Ten (or more) media industry news items you might have missed recently.
If Star Trek was once a foundation for the idea of taking fans seriously, then today it might simply be a sad commentary on fandom’s token function within the industry, another form of “crowdsourcing,” a destructive marriage based on the contradictory feelings of mutual dependence and contempt.
Upon being released after his home station embraced a format change, radio personality Adam Carolla responded by creating a “network” of podcasts he could use to sell advertisers listeners in aggregate. Bob Frantz quickly looked to this strategy as a way to continue an over-the-mic career after the death of a ten-year radio career and recruited a number of friends and former broadcast buddies to populate the Boneyard Podcast network. Part two of a three-part post.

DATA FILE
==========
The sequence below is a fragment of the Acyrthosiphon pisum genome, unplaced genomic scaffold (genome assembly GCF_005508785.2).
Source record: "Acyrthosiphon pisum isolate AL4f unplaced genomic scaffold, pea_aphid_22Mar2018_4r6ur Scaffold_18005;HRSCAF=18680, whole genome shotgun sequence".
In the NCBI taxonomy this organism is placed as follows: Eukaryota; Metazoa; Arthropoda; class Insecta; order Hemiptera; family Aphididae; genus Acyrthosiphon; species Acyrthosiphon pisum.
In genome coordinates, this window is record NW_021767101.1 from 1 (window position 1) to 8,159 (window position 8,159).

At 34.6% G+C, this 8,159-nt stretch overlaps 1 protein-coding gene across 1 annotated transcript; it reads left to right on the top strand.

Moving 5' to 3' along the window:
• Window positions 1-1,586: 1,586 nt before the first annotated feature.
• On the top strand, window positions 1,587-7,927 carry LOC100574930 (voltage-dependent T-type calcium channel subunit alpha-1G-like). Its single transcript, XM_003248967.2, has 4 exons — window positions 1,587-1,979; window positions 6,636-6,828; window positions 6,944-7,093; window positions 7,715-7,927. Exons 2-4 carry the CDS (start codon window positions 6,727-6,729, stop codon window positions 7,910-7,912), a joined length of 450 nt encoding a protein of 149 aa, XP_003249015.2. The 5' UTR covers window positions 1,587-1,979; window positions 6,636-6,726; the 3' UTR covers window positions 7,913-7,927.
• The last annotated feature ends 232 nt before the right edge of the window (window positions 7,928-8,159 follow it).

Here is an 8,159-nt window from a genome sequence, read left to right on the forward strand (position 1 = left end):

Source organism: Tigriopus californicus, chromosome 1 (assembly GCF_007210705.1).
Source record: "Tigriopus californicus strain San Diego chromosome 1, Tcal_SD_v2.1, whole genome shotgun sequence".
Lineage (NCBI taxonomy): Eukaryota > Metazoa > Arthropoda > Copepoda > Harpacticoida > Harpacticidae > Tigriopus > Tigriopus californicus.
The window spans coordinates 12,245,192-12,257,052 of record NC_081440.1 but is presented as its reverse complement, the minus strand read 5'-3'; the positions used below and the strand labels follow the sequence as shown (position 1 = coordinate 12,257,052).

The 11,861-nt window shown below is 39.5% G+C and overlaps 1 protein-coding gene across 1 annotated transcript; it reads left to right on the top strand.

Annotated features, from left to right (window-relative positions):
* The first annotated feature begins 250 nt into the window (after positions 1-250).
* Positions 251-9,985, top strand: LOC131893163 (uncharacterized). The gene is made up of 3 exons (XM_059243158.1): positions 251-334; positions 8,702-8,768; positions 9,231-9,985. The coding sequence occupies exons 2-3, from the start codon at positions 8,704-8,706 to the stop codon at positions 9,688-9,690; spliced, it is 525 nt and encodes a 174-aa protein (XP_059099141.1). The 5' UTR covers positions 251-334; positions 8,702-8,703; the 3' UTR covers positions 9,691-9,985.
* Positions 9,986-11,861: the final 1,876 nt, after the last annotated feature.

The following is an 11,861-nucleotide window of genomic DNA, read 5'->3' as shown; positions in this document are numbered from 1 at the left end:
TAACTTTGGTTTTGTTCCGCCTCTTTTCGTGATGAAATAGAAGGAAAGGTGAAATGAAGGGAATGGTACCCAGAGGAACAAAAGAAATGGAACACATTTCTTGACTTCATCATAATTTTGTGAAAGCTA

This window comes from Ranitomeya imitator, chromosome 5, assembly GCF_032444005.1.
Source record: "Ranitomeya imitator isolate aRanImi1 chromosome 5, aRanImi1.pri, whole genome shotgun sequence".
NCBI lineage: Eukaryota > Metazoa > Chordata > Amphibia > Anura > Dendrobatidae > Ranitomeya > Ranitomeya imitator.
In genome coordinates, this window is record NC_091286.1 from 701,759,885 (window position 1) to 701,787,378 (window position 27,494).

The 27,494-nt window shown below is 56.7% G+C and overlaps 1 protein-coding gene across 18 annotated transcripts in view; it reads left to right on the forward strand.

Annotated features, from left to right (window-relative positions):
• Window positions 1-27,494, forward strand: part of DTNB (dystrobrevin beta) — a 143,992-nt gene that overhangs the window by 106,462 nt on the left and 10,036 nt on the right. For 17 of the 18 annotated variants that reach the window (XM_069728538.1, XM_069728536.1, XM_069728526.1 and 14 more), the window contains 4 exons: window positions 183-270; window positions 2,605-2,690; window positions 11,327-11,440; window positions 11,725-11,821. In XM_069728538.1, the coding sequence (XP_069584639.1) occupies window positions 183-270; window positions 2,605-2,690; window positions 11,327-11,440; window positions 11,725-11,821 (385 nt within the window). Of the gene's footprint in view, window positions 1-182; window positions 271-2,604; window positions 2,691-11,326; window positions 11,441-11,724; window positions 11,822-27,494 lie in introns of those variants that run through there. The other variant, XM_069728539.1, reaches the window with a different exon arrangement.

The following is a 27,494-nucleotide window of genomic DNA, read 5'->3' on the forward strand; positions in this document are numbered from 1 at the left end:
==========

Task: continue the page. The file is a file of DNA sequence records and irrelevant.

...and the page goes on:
Is there any such thing as local digital media? Looking at the case of local podcasts, Tim Anderson argues that people indeed do, and always have, inscribed the local in their digital media creations.
Star Trek Online fails both in making the television universe an inhabitable virtual space and engendering community and participation within it as a massively-multiplayer game.